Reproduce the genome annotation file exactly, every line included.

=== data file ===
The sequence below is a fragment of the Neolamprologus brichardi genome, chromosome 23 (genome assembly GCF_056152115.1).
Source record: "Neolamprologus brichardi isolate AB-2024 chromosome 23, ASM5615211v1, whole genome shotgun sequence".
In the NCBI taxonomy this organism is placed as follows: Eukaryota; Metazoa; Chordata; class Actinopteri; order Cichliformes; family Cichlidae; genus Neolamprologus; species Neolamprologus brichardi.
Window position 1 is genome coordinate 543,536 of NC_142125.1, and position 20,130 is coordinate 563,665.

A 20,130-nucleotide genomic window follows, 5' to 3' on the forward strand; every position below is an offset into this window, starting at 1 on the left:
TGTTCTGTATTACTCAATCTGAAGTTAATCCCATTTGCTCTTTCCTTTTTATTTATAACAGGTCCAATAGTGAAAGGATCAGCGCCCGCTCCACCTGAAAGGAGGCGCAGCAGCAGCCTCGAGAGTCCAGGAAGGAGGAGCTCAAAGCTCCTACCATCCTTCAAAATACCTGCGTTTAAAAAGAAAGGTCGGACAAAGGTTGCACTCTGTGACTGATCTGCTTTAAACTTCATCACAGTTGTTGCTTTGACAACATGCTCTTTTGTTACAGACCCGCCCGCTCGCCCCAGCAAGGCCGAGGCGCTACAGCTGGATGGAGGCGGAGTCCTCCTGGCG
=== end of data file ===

The sequence below is a fragment of the Neolamprologus brichardi genome, chromosome 23 (genome assembly GCF_056152115.1).
Source record: "Neolamprologus brichardi isolate AB-2024 chromosome 23, ASM5615211v1, whole genome shotgun sequence".
In the NCBI taxonomy this organism is placed as follows: Eukaryota; Metazoa; Chordata; class Actinopteri; order Cichliformes; family Cichlidae; genus Neolamprologus; species Neolamprologus brichardi.
Window position 1 is genome coordinate 543,536 of NC_142125.1, and position 20,130 is coordinate 563,665.

A 20,130-nucleotide genomic window follows, 5' to 3' on the forward strand; every position below is an offset into this window, starting at 1 on the left:
TGTTCTGTATTACTCAATCTGAAGTTAATCCCATTTGCTCTTTCCTTTTTATTTATAACAGGTCCAATAGTGAAAGGATCAGCGCCCGCTCCACCTGAAAGGAGGCGCAGCAGCAGCCTCGAGAGTCCAGGAAGGAGGAGCTCAAAGCTCCTACCATCCTTCAAAATACCTGCGTTTAAAAAGAAAGGTCGGACAAAGGTTGCACTCTGTGACTGATCTGCTTTAAACTTCATCACAGTTGTTGCTTTGACAACATGCTCTTTTGTTACAGACCCGCCCGCTCGCCCCAGCAAGGCCGAGGCGCTACAGCTGGATGGAGGCGGAGTCCTCCTGGCG